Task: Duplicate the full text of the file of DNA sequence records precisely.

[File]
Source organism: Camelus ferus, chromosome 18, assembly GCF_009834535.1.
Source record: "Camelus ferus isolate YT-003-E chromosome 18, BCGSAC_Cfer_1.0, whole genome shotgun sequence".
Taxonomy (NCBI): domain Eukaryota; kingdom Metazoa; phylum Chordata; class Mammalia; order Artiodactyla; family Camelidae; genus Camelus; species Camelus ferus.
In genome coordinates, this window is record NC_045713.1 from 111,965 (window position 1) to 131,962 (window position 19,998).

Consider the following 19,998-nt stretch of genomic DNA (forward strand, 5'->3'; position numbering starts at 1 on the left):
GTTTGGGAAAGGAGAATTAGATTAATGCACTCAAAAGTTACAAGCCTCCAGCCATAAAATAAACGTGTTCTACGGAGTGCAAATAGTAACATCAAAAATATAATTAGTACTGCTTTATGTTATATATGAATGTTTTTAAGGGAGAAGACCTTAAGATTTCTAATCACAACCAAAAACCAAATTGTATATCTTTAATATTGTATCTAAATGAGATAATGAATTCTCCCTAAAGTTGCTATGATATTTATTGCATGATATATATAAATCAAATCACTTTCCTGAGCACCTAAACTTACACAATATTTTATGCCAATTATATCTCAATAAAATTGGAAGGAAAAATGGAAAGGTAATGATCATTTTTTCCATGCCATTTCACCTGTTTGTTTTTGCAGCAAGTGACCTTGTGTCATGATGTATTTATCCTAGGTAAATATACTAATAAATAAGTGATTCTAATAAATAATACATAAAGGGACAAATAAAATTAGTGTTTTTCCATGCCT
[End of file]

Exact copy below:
Source organism: Camelus ferus, chromosome 18, assembly GCF_009834535.1.
Source record: "Camelus ferus isolate YT-003-E chromosome 18, BCGSAC_Cfer_1.0, whole genome shotgun sequence".
Taxonomy (NCBI): domain Eukaryota; kingdom Metazoa; phylum Chordata; class Mammalia; order Artiodactyla; family Camelidae; genus Camelus; species Camelus ferus.
In genome coordinates, this window is record NC_045713.1 from 111,965 (window position 1) to 131,962 (window position 19,998).

Consider the following 19,998-nt stretch of genomic DNA (forward strand, 5'->3'; position numbering starts at 1 on the left):
GTTTGGGAAAGGAGAATTAGATTAATGCACTCAAAAGTTACAAGCCTCCAGCCATAAAATAAACGTGTTCTACGGAGTGCAAATAGTAACATCAAAAATATAATTAGTACTGCTTTATGTTATATATGAATGTTTTTAAGGGAGAAGACCTTAAGATTTCTAATCACAACCAAAAACCAAATTGTATATCTTTAATATTGTATCTAAATGAGATAATGAATTCTCCCTAAAGTTGCTATGATATTTATTGCATGATATATATAAATCAAATCACTTTCCTGAGCACCTAAACTTACACAATATTTTATGCCAATTATATCTCAATAAAATTGGAAGGAAAAATGGAAAGGTAATGATCATTTTTTCCATGCCATTTCACCTGTTTGTTTTTGCAGCAAGTGACCTTGTGTCATGATGTATTTATCCTAGGTAAATATACTAATAAATAAGTGATTCTAATAAATAATACATAAAGGGACAAATAAAATTAGTGTTTTTCCATGCCT